Adfam peer
Russell Webster

Russell Webster

Criminal Justice & substance misuse expert and author of this blog.

Peer support for family members affected by substance misuse

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Royal College of Psychiatrists identify the complex constellation of risks that older people with addictions face and the lack of awareness in a range of helping services.

Recovery champions

Adfam recently (19 March 2018) launched a new report sharing the learnings from the Whole Family Recovery Project in the Royal Borough of Greenwich.

Over the last five years, Adfam has pioneered a new model of work with families affected by drugs and alcohol in Greenwich to provide them with the training, resources and support to understand the impact of drugs and alcohol on their lives, and to build sustainable relationships and positive futures.

The approach has been to empower families to develop, deliver and evaluate sustainable services for themselves and for other families living in the Greenwich area.

The model has sprung from the use of Recovery Champions – peers recovering from addiction and supporting others – which has become a mainstream approach in the substance misuse treatment sector.

Individuals in Greenwich have become visible Family Recovery Champions, inspiring others to make positive changes in their lives and redress the negative impact of drug and alcohol use in their families and communities. 

The level of need

In 2009, the UK Drug Policy Commission estimated that there are at least 1.5 million people in the UK affected by someone else’s drug use. However, this figure only includes those family members and carers living with someone using drugs, and only when the drug use is at the extreme end of the spectrum.

Other estimates, based on the assumption that every substance misuser will negatively affect at least two close family members, suggest that the true number is nearer 8 million. Family members affected by a relative’s alcohol use are likely to be far more numerous, given the greater prevalence of alcohol misuse in the general population.

We know that living with a substance user can have a detrimental effect on a family
member’s health. Research has found, for example, that family members:

  • are more likely to be diagnosed with their own medical conditions than non-drug using families, to levels of seriousness comparable with psychiatric outpatients
  • suffer stress-related physical and psychological symptoms that can be severe and long-lasting, which are associated with high use of primary care services
  • are at a similar or higher risk of disease, emotional issues and behavioural problems to families with a relative suffering from a chronic health condition.

The model of family support

Adfam designed the project model to have three key components:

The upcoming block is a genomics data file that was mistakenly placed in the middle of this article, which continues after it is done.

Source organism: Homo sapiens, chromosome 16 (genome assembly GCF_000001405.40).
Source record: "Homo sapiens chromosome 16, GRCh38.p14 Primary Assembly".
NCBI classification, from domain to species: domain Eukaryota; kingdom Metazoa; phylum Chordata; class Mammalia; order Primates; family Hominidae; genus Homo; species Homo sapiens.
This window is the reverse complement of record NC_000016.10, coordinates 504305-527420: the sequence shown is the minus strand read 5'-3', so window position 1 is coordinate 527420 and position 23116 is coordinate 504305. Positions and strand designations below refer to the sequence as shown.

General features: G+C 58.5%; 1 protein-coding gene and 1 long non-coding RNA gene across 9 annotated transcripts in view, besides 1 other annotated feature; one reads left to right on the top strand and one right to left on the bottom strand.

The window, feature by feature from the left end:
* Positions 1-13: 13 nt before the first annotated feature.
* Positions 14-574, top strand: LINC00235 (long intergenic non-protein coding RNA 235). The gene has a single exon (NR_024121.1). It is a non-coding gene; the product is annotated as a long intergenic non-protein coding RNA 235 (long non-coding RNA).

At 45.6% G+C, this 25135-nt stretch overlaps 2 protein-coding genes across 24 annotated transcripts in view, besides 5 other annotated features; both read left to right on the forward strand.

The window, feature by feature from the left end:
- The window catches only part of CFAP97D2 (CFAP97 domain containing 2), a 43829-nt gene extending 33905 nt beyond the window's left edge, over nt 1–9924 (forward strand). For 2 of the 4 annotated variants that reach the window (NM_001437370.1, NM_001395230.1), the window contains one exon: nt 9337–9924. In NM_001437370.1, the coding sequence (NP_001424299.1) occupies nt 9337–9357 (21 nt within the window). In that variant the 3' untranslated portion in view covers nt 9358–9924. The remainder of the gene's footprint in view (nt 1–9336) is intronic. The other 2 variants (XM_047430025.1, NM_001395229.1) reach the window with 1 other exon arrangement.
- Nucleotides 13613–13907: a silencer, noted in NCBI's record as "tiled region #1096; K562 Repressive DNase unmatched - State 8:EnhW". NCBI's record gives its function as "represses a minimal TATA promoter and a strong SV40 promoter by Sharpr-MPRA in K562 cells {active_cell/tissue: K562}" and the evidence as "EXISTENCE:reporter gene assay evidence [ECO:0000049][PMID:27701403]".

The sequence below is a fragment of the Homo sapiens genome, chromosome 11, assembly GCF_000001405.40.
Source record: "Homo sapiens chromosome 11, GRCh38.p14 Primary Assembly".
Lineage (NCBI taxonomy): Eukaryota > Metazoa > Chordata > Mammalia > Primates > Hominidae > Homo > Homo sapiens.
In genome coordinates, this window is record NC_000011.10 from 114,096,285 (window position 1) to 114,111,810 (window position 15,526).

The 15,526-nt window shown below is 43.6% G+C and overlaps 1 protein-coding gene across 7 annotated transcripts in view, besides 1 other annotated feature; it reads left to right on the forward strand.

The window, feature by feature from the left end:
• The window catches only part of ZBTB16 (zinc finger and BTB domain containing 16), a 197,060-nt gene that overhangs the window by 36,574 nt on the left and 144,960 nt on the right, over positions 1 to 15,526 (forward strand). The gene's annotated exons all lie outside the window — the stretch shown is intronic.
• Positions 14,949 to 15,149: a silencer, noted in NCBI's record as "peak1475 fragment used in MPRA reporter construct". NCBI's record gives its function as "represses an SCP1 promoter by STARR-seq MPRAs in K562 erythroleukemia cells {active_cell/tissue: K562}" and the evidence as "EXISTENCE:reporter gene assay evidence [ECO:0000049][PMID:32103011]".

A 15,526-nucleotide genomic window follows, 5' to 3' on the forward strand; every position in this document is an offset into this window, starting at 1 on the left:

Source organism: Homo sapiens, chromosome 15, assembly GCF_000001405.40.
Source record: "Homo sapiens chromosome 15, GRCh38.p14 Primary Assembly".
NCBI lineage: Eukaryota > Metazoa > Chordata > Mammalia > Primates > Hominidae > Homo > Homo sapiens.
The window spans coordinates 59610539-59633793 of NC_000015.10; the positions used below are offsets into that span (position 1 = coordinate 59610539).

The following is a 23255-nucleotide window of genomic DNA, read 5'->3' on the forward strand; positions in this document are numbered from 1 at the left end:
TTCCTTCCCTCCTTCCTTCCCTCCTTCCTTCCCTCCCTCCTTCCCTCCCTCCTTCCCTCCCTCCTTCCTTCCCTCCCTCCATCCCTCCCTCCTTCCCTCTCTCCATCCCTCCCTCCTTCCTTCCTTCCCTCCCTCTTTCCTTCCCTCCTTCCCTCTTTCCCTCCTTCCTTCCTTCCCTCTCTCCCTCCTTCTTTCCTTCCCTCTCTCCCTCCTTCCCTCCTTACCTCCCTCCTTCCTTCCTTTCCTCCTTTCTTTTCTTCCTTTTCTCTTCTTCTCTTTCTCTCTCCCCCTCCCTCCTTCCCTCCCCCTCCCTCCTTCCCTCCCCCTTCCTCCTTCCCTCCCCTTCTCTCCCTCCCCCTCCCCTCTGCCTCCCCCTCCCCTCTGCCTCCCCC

1. One-to-one practitioner support: listening, signposting and advice
  2. Information: on drugs and alcohol, self-care, communication, boundaries, keeping safe, enabling and other important topics
  3. Peer support: often, but not exclusively, delivered in a group setting. 

Findings

The peer support model proved to be extremely successful with the following key conclusions:
 
 Peer support can engage family members in a way that other services cannot
Family Recovery Champions were often the first point of contact for family members attending the treatment service drop-in. Many of these family members did not think that they needed support and would be unwilling to access a formal ‘family support service’. For these family members, a FRC provides a listening ear and informal peer support from the basis of a shared understanding of how hard it can be to accept support in your own right.

Family Champions can see issues from the family member’s perspective
Families see issues in a way professionals frequently cannot. For example, participants at a peer support session discussed how professionals speaking of
‘setting boundaries’ and ‘letting a loved one hit rock bottom’ can make sense in the safe setting of a counselling room but not within the chaos of family life.

Family members can be visible examples of recovery
By working in their communities, Family Recovery Champions became visible advocates, helping people to access services they would otherwise shun, thus challenging stigma and cultural mores.

Family Recovery Champions model of provision
Family Recovery Champions can offer a flexible, practical and tangible approach, for example, meeting a family member for a coffee. More formal services are unable to provide this.
 
Peer support benefits those giving peer support, not just those receiving support
Testimonies from Family Recovery Champions underpin the research about the positive benefits of volunteering to volunteers themselves, including enhanced self-esteem and self-worth.
 

Challenges

The report concludes by highlighting two key challenges:
 
 Finding the optimum partner organisations
The drop-in at the mental health and substance misuse treatment service attracted very few referrals, despite Adfam’s best efforts. The Family Recovery Champions decided it was not a good use of their resources to continue to offer this service
but they also agreed with Adfam that this lack of uptake was likely to be due to the stigma and shame attached to every aspect of caring for a loved one with a substance misuse issue.
 
Sustainability
 The biggest challenge is funding. Once Adfam’s Big Lottery funding expires at the end of this month, no funding from commissioners has been identified despite the positive evaluation of this project.
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